In keeping with a commitment made to Canada’s Unifor union during contract negotiations in 2020, Ford Motor Co. announced on Tuesday that it will begin retooling its sport utility vehicle assembly plant in Oakville, Ontario, to produce electric vehicles in 2024.
According to company representatives speaking on a conference call on Tuesday, Ford intends to start renovating the Oakville complex in the second quarter of 2024, which will put the majority of the factory’s production workers on leave until the new EV assembly system begins operating in late 2024.
According to Dave Nowicki, Ford’s head of manufacturing operations for electric vehicles, the 70-year-old site will receive a new battery pack assembly operation as part of the $1.8 billion (US$1.34 billion) renovation.
The five EV vehicles that were agreed upon with Unifor during the 2020 contract negotiations will not be assembled at the facility, according to Ford executives.
Ford Edge and Lincoln Nautilus SUVs are now produced in Oakville. The facility renovation is a component of a $50 billion investment plan through 2026. Jim Farley, the chief executive of Ford, has stated that the company will be able to produce 2 million EVs globally by 2026.
What changes are coming to Ford Oakville plant
Located 60 kilometres west of Toronto and slightly over 487 acres in size, the Oakville Ford facility has a view of Lake Ontario.
There are currently three body shops, one paint building, and one assembly building where about 3,000 people work.
The site will also house a 407,000-square-foot battery pack assembly facility after the renovation. According to Ford, the battery cells and arrays that are put together in Oakville are sourced from BlueOval SK Battery Park in Kentucky. It is unknown how many new jobs the plant renovation will create or what kind of EVs it will produce. Electric Autonomy has previously reported that at least five EVs will be produced in Oakville in 2020. Unconfirmed accounts from more recent times, however, imply it might be lower.
According to Lana Payne, president of Unifor National, “Ford’s commitment to invest in OAC retooling and upskilling signals a bright future for Canadian EV production and for employment in the auto sector.” This week’s news.
A lithium iron phosphate battery factory will be built by Ford in Marshall, Michigan, with manufacturing set to begin in 2026. The corporation is also retooling or building new factories in Europe and the United States.
“Canada and the Oakville complex will play a vital role in our Ford+ transformation. It will be a modern, super-efficient, vertically integrated site for battery and vehicle assembly,” Ford president and CEO, Jim Farley said in a statement.
EV sales struggling in Canada
Even though more and more people are preferring to drive electric than ever before, the transition to electric vehicles appears to be more challenging in Canada than in other wealthy nations. In the first half of 2022, EV sales in the nation increased by 30%, but one report claims that this is insufficient for Canada to stay up with other parts of the world where the shift is occurring more quickly.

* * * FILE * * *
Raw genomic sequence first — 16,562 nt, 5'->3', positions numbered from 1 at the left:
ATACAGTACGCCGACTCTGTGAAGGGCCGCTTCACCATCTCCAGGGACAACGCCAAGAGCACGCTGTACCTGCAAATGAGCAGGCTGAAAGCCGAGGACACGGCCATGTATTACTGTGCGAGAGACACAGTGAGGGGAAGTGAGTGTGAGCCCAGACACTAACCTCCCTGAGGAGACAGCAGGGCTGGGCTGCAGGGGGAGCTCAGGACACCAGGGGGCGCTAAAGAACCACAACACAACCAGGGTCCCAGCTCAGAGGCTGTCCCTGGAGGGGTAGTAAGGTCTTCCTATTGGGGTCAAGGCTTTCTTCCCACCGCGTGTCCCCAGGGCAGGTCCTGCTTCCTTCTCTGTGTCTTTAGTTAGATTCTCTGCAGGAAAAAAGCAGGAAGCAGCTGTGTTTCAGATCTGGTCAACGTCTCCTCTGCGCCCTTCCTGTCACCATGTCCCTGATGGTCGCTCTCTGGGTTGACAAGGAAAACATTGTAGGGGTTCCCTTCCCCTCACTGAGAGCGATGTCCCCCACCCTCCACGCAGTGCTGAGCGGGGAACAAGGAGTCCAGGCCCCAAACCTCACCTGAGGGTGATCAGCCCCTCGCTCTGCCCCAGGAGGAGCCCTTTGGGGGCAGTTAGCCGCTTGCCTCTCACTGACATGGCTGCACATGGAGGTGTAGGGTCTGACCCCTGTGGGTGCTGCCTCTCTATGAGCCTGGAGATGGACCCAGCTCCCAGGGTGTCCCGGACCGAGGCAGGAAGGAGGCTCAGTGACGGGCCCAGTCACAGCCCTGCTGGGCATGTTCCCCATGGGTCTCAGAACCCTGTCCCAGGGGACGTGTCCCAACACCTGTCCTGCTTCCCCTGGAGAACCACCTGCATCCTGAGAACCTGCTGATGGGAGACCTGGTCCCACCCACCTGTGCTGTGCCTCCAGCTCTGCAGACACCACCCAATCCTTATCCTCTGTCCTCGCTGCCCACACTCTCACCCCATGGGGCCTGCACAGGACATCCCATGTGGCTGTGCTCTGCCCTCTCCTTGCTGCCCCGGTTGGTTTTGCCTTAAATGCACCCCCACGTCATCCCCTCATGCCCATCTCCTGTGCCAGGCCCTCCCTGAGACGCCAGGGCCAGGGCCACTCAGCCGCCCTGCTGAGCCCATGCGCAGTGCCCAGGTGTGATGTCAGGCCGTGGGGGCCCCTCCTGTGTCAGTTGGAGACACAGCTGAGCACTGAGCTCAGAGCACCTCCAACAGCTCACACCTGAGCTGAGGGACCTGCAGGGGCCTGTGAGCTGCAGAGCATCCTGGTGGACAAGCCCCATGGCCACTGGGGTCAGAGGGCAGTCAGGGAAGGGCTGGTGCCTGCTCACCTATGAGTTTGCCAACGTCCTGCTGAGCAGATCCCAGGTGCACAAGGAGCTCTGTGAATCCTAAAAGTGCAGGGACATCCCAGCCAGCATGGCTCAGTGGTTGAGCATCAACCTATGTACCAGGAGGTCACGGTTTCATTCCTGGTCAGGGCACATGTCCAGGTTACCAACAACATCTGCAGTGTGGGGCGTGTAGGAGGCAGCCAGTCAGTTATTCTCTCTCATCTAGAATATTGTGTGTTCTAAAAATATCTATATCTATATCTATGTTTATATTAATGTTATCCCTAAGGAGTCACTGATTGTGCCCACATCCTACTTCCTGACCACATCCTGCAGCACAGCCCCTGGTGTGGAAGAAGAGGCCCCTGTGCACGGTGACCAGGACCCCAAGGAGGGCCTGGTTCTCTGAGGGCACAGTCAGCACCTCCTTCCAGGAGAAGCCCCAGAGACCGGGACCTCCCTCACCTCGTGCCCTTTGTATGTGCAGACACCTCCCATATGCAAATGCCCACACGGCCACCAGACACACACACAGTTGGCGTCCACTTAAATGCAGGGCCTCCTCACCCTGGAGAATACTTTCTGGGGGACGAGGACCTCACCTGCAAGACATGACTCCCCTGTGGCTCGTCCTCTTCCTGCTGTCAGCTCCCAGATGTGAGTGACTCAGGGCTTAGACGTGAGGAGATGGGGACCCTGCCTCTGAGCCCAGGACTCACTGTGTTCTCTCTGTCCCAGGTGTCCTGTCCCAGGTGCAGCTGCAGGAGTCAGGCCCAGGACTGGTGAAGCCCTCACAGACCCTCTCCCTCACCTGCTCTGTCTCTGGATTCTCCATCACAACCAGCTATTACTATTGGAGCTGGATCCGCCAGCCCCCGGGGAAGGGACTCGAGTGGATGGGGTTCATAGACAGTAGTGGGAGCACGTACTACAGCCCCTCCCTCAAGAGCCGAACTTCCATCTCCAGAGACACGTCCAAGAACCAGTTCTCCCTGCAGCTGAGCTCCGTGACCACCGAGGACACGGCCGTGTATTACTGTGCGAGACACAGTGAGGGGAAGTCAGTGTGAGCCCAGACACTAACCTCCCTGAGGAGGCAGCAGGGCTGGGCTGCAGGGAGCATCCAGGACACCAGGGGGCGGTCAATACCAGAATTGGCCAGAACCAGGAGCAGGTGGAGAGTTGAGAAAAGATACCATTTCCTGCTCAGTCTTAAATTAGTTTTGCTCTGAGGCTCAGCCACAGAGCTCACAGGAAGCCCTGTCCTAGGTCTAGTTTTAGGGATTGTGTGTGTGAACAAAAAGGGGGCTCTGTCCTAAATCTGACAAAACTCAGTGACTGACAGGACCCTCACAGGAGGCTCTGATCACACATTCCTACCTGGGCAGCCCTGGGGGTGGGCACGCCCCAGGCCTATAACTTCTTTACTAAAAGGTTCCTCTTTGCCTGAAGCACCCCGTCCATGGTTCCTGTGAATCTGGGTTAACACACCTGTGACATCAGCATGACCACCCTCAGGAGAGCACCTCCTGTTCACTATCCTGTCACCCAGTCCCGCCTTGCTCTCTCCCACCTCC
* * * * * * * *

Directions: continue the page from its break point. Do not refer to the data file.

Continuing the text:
According to the Canadian Automobile Association, there are currently 80 battery-electric vehicles available for purchase in Canada, with an average price of $82,000 CAD. Although a vehicle’s base price must exceed $55,000 in order to be eligible, EV buyers do receive a $5,000 state refund.
British Columbia and Quebec also offer state discounts, and this is seen in the higher-than-average EV sales in these two provinces. In fact, a whole 13 percent of new automobiles purchased in British Columbia in H1 2022 were electric, which is significantly higher than the national average. Ontario is in third place at 5.5 percent, well behind Quebec (11.4%) and Ontario (11.4%) (the state had an EV incentive program, but it was stopped in 2018).
In Canada, a record 86,032 electric vehicles were registered in 2021, accounting for only 5.3% of all new vehicle registrations.
EV affordability in Canada
Even though Canadian Federal Government is pushing for more EV sales, Canadians are not impressed with initial buying cost and range of EV’s. With the average price of $82 000, buying an electric vehicle remains to be an option for just a minority of Canadians. That kind of money is simply a wishful thinking for majority in todays un-affordable Canadian daily life. High housing prices, unaffordable mortgage rates, skyrocketing rental prices and other increase in every day expanses, Canadians simply don’t have enough money to go with the federal government agenda.
Affordability is one big issue among Canadians, another big decision maker is the range and practicality of EV’s. Canada is famous for service sector economy and one of the biggest service sector branches are small businesses who need to drive long distances or carrying and towing big payloads. For example, contractors and delivery services have no choice but to go with internal combustion vehicle. There are simply not enough powerful EV’s with enough payload and range capability to attract Canadian small business owners.
Ford’s decision to convert Oakville assembly plant into producing electric EV’s will certainly hire more people for time being in compliance with governments regulations to mandate EV’s in the near future, the question arrises: Who is going to buy so many EV’s produced at unaffordable price?